Interview: The Curious Story of Qriously with Co-Founder and CEO Christopher Kahler
By Gemma JoyceMay 16
Published September 15th 2016
Social media is so useful for new product development that one company has made a success of developing products purely on the back of social media feedback.
By scouring eBay and Amazon reviews, C&A marketing has developed products that answer the frustrations of consumers and include the most requested features.
While most companies won’t go to these extremes, social data should become a useful part of the research armory. It brings qualities that can be difficult to find in other methods, with speed and scale just two of the benefits.
When searching for new product development advice, there are several frameworks to help you structure the journey. From generating new ideas to releasing the product into the public domain. One of the most popular frameworks for new product development is called ‘the eight stages‘:
Social data can help in various stages of this framework, providing quicker, detailed feedback at scale and on a cheaper budget than surveys and focus groups. It can help with both feedback on existing products and idea generation for new products.
There are several sources of new product ideas and market research available. The R&D department is an obvious place to start, but other employees can also provide valuable input. Market trends and competitor activity are useful but you risk being late to the party.
Surveys and focus groups have traditionally been the most useful for discovering and testing new product ideas. The results of these can form the basis of research for product teams.
One problem is that these methods are time-consuming and costly. If you are looking for feedback on a current product, a survey can only surface answers to the questions you have already thought of.
With social data, the unfiltered nature of organic conversations means there can be insights in the data that you hadn’t thought of asking about, so would have missed.
You can also go back into the data and ask new questions as you are digging and developing. So if you’ve had a new product feature idea you can look at the historical data and see if there is any conversation to support it.
Listening to conversations around current products can uncover ideas for the development of those products, as well as new product ideas.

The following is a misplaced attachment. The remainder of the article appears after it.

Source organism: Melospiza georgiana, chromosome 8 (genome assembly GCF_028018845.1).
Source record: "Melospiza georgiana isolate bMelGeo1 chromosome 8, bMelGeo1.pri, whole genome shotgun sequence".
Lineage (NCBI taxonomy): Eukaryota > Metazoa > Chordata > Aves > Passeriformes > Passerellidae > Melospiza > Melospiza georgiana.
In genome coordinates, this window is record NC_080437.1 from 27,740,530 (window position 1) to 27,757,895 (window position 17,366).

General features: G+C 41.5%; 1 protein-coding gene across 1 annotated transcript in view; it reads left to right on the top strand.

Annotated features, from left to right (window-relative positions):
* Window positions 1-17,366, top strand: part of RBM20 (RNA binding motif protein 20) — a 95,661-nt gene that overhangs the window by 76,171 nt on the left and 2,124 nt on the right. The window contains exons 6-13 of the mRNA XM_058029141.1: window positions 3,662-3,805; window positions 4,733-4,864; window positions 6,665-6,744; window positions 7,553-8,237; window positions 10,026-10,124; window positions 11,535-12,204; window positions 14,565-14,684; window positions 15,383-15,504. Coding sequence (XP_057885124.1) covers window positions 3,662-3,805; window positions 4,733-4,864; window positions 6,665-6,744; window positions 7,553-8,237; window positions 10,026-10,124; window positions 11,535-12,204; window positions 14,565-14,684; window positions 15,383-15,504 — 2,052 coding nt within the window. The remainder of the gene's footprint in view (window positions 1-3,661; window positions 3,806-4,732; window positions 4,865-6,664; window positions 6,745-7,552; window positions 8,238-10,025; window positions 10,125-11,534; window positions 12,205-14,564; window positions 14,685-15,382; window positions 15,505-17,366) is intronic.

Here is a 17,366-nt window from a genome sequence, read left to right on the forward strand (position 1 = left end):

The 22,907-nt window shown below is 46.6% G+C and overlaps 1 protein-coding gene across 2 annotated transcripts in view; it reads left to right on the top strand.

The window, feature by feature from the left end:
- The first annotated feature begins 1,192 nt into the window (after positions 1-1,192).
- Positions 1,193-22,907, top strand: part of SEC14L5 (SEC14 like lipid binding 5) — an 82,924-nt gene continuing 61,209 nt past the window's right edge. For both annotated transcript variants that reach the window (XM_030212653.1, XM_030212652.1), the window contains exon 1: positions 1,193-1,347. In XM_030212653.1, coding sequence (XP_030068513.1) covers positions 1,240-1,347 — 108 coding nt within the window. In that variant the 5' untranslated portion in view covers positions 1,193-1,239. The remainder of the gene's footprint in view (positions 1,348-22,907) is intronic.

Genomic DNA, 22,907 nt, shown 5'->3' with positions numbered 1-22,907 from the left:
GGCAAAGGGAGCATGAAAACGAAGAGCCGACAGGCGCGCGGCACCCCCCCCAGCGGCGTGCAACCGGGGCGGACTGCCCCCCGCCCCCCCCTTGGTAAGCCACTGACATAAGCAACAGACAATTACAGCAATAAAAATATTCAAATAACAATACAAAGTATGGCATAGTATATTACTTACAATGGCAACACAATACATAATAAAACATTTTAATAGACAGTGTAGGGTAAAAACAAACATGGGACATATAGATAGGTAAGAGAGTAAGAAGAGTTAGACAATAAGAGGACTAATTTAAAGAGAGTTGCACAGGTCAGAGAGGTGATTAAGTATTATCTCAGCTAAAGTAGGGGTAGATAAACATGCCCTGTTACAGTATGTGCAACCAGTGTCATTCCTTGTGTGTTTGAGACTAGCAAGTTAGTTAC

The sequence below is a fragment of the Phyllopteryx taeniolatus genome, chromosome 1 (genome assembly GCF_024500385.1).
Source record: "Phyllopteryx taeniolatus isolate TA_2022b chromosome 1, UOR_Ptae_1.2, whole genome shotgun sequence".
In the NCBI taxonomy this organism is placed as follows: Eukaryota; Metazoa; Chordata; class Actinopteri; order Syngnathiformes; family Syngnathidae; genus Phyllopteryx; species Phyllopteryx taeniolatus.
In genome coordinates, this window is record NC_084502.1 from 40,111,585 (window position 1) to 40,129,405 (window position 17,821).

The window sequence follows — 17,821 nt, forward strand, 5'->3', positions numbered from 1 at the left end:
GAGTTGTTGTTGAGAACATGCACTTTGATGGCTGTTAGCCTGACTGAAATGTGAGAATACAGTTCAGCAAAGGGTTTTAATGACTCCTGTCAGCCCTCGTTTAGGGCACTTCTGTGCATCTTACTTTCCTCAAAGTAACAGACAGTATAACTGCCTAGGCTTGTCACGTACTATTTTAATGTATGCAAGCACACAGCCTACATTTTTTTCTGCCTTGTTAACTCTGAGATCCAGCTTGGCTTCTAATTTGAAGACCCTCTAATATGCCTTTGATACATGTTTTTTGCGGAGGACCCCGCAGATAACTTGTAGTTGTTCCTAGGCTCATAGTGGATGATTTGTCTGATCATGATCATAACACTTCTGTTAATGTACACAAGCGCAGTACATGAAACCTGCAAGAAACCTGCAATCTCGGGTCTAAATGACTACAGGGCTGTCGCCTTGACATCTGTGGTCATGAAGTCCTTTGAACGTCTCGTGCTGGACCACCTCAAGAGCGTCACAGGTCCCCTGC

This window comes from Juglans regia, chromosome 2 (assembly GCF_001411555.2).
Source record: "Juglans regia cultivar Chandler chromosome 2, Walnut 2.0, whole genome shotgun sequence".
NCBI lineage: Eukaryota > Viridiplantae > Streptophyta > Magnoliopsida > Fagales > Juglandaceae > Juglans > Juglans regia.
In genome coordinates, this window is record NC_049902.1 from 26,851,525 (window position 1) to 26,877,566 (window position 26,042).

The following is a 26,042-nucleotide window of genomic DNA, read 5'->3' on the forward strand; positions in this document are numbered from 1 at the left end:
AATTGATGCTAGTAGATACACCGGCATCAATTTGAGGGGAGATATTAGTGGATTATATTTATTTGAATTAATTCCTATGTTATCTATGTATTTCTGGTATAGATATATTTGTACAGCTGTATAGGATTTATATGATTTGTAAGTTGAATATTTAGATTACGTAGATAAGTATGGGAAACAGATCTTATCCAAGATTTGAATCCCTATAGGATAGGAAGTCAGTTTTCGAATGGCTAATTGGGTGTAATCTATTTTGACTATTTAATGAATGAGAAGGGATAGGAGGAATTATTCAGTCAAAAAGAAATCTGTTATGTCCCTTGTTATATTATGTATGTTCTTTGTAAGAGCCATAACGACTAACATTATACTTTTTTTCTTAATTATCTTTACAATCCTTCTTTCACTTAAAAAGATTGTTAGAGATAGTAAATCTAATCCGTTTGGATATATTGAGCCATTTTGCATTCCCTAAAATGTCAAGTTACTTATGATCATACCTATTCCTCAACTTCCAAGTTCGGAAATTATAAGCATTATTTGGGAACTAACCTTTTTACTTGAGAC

Consumers airing their frustrations is common on social media, and may be one of the richest sources for new product development ideas. Analysing conversation types in conjunction with sentiment analysis can quickly surface common issues with the current product.Once you have discovered repeated themes, you can conduct a deeper analysis of each topic to understand the issue in more detail.
Is the problem being mentioned with increasing frequency? Knowing if a topic is becoming more or less common can help you know how long-term the trend is and whether it is worth investing resources in it.
Watching out for repeated emotional responses within the mentions can be fruitful. Noticing anger or frustration around a feature should ring alarm bells.
Frequently repeated product and brand associations can be revealed to deepen your understanding of brand perceptions.
People might be buying your product as they view it as the budget option, in which case your product development path would look very different than if they associate you with innovation and cutting edge technology.
Monitoring conversations around competitors’ products can provide insights into product features that are not part of your offering. Features that regularly see high complaint levels or show repeated frustration can be avoided. Popular features that regularly illicit praise can be researched further and ultimately emulated.
One of the best ways of conducting social media research is to listen to conversations around product categories. Looking beyond mentions of your own brand or product can be a better way of understanding the marketplace. You can gain an understanding of how people talk about the category. It also gives you a larger dataset to work with.
Begin by gathering the data around your product category. You can then take a representative sample and work through it manually. You should categorize mentions as you read them.
Start with the categories you expect to find, but make sure you add further categories as you discover them. This then allows you to compare different categories, crossing product issues with demographic, emotion, location, and so on.
You can also exclude the most common topics, and go back through the data to find insights that might be obscured by the most popular topics.
As we’ve already alluded to, social data allows you to segment the audience in numerous ways. There may be features that only matter to a specific age range, alternatively an issue could be localized to a particular market.
Discovering issues specific to market segments like this can open up new product development opportunities. It can also help with targetted marketing of the product.
You will already have an idea of the market from your product research, which will allow you to target your marketing and use the same language customers are using.
You can emphasize the most popular features and highlight how they answer the problem your consumer base is facing. Emphasizing how a product or feature will address the needs of the consumer is much more effective than talking about the feature itself.
Social intelligence can provide detailed feedback at scale. The flexibility means that demographic and location-based insights can be easily uncovered, helping you stay innovative in a competitive space.